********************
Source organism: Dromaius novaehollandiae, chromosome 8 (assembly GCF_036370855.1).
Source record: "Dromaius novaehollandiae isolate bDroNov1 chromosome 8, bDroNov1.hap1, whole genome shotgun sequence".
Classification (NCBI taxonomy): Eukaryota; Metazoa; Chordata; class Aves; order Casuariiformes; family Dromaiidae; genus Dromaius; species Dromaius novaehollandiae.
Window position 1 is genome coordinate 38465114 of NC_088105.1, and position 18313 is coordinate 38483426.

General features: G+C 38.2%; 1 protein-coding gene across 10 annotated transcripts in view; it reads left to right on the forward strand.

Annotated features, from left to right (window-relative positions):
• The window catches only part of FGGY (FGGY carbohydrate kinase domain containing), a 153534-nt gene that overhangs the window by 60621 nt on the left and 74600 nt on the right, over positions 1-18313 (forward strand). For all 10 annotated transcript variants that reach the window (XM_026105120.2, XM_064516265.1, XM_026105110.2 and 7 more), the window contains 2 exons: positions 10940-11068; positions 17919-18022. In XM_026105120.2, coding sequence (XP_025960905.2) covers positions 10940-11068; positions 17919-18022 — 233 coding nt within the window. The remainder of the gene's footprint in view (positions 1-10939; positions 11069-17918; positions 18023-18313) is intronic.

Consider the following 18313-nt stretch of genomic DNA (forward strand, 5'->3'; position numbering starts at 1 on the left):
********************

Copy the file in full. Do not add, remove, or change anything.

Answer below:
Source organism: Dromaius novaehollandiae, chromosome 8 (assembly GCF_036370855.1).
Source record: "Dromaius novaehollandiae isolate bDroNov1 chromosome 8, bDroNov1.hap1, whole genome shotgun sequence".
Classification (NCBI taxonomy): Eukaryota; Metazoa; Chordata; class Aves; order Casuariiformes; family Dromaiidae; genus Dromaius; species Dromaius novaehollandiae.
Window position 1 is genome coordinate 38465114 of NC_088105.1, and position 18313 is coordinate 38483426.

General features: G+C 38.2%; 1 protein-coding gene across 10 annotated transcripts in view; it reads left to right on the forward strand.

Annotated features, from left to right (window-relative positions):
• The window catches only part of FGGY (FGGY carbohydrate kinase domain containing), a 153534-nt gene that overhangs the window by 60621 nt on the left and 74600 nt on the right, over positions 1-18313 (forward strand). For all 10 annotated transcript variants that reach the window (XM_026105120.2, XM_064516265.1, XM_026105110.2 and 7 more), the window contains 2 exons: positions 10940-11068; positions 17919-18022. In XM_026105120.2, coding sequence (XP_025960905.2) covers positions 10940-11068; positions 17919-18022 — 233 coding nt within the window. The remainder of the gene's footprint in view (positions 1-10939; positions 11069-17918; positions 18023-18313) is intronic.

Consider the following 18313-nt stretch of genomic DNA (forward strand, 5'->3'; position numbering starts at 1 on the left):